How does one make the world adjust to you on your terms, and not their standard operating rules of service which means you are not and will never be a VIP on any branded service.
Think of how Oprah does it. She was on television so billions know her dog’s name, and you think you know her.
Does she fly in coach to just to hang out with people? No, she has her own jet and does not go through security. She is a VIP by design which is a protocol. TLS also has VIP and coach.
Her identity is entirely public on public networks. Yet she still enjoys privacy at any one of the many houses she owns and cares to stay at, but she probably is not there.
If you don’t have a personal assistant to deal with people, the web performs that function (using TLS) for you to make appointments, show you mail, and so on. It is very democratic that way.
But what privacy do you actually have? It should be clear now that privacy is a fluid, negotiated concept like staying in a very nice hotel. Expectations are important and need to be met. If you stay at a cheap hotel, your expectations are different. Paying nothing and couch surfing might also be more or less private. It is the terms of service that matter.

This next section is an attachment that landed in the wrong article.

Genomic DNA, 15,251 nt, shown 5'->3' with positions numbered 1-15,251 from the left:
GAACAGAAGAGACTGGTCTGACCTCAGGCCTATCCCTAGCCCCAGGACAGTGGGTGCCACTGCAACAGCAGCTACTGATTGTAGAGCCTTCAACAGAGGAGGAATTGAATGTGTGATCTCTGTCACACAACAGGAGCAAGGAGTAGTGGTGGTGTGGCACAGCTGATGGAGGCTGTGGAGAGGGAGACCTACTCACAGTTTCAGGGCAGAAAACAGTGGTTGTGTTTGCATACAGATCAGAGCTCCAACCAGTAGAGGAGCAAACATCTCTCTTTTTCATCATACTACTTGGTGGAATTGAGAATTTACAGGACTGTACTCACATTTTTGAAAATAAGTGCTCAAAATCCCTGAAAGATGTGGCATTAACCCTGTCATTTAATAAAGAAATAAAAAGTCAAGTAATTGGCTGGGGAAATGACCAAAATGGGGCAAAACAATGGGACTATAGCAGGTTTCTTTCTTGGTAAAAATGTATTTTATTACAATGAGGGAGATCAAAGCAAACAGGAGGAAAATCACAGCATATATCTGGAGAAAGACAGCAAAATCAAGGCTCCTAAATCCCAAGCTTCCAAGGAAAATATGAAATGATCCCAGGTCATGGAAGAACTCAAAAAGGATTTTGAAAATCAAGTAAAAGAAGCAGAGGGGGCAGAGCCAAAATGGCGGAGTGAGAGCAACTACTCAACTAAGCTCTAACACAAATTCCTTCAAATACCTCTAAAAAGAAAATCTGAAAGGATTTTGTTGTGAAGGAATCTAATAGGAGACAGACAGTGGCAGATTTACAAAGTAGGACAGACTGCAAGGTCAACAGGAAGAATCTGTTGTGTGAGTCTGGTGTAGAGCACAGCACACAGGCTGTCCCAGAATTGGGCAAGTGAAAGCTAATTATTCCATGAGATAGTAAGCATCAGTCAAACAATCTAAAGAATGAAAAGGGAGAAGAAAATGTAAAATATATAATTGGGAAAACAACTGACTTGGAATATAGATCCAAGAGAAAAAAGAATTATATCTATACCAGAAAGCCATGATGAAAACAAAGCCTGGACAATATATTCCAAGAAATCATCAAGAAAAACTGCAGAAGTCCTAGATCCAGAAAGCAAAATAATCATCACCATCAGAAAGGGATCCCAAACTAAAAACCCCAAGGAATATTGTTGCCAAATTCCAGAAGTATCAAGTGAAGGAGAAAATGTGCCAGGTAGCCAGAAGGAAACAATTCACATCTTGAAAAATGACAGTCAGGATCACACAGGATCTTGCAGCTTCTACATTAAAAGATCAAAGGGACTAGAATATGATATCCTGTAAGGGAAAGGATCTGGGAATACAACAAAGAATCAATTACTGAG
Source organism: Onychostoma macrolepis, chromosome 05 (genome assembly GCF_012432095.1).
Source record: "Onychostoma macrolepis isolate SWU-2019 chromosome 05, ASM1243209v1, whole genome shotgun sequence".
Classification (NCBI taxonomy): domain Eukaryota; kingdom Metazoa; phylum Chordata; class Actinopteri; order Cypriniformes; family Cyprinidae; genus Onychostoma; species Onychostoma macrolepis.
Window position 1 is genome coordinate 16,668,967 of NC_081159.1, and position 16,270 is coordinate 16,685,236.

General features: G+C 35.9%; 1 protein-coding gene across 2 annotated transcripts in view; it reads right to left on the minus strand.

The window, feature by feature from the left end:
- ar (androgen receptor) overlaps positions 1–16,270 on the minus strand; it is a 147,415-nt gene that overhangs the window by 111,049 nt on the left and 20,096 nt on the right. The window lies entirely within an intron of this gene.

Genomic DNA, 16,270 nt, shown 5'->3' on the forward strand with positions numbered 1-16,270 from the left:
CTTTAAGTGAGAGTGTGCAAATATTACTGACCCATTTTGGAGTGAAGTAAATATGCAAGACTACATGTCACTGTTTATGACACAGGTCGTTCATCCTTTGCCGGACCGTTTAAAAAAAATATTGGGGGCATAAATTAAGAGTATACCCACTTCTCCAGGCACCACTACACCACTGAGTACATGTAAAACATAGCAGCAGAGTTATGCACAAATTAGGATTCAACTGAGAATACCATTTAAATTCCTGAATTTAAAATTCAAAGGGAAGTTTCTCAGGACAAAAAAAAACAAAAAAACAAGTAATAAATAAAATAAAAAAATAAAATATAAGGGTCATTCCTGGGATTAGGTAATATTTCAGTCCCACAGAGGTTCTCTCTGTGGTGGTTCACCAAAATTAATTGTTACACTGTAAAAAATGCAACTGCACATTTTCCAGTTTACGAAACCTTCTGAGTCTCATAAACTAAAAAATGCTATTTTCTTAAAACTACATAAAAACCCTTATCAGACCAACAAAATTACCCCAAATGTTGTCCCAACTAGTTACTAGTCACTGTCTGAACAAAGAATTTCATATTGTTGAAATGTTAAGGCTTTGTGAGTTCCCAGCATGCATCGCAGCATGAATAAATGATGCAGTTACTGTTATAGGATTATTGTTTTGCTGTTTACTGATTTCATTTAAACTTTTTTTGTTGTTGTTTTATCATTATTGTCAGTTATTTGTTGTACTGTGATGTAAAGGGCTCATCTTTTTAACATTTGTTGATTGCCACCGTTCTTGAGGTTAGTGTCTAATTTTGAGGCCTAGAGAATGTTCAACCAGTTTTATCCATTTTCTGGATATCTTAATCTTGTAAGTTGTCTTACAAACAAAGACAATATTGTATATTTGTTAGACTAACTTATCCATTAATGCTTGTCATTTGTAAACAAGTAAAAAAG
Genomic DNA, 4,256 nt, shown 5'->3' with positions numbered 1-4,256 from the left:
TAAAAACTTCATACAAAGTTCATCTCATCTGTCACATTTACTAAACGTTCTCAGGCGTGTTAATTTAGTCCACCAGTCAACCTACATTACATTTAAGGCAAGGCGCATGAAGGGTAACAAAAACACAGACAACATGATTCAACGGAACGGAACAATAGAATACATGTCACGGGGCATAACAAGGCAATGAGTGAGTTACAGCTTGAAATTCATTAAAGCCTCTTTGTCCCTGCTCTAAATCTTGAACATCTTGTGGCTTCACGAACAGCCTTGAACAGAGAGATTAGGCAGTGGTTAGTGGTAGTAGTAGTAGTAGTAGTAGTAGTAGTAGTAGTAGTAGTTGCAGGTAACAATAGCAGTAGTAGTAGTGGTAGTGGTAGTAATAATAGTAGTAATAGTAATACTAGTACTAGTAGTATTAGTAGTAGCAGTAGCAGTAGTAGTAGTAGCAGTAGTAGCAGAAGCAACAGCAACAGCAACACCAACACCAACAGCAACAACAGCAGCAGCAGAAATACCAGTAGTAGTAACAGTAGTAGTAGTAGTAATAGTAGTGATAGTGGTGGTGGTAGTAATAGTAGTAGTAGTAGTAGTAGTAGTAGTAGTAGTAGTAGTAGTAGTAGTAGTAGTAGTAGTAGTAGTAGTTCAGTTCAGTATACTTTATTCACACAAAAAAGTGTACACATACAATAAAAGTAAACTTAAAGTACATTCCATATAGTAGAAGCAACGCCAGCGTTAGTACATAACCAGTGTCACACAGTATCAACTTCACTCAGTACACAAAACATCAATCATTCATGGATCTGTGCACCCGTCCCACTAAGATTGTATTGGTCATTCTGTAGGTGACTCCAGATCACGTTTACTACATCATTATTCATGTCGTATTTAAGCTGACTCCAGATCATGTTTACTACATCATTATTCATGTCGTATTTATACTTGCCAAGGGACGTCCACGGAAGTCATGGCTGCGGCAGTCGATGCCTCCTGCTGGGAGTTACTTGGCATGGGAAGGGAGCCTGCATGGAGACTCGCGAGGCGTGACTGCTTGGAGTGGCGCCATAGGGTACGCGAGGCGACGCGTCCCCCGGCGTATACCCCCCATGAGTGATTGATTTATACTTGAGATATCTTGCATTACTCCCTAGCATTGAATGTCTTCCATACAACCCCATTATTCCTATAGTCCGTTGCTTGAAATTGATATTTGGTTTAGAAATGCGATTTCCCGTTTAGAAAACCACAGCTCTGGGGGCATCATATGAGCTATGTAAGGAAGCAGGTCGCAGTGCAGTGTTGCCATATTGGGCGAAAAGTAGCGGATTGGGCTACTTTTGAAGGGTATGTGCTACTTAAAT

There is another cost to keeping that data up to date, protecting it, and keeping it accurate for people you want to have use it. Identity documents are rated in terms of how accurately they represent the subject at levels of assurance.
The more you want companies to trust you are you, the more money you have to spend to have them investigate your credentials to prove they are genuine before they create a certificate to present to the other end of the connection, which is called the “relying party” because it relies that the information that you present is genuine. Even Caroline Kennedy, (who most people know quite well), still has to present her credentials to the government of Japan as the U.S. Ambassador per protocol.
In the typical TLS connection over a browser, what one is actually certifying is the DNS name of the server, or group of servers that answers your request. That’s one step to prevent a fake website. That’s a good thing, but not sufficient in some cases.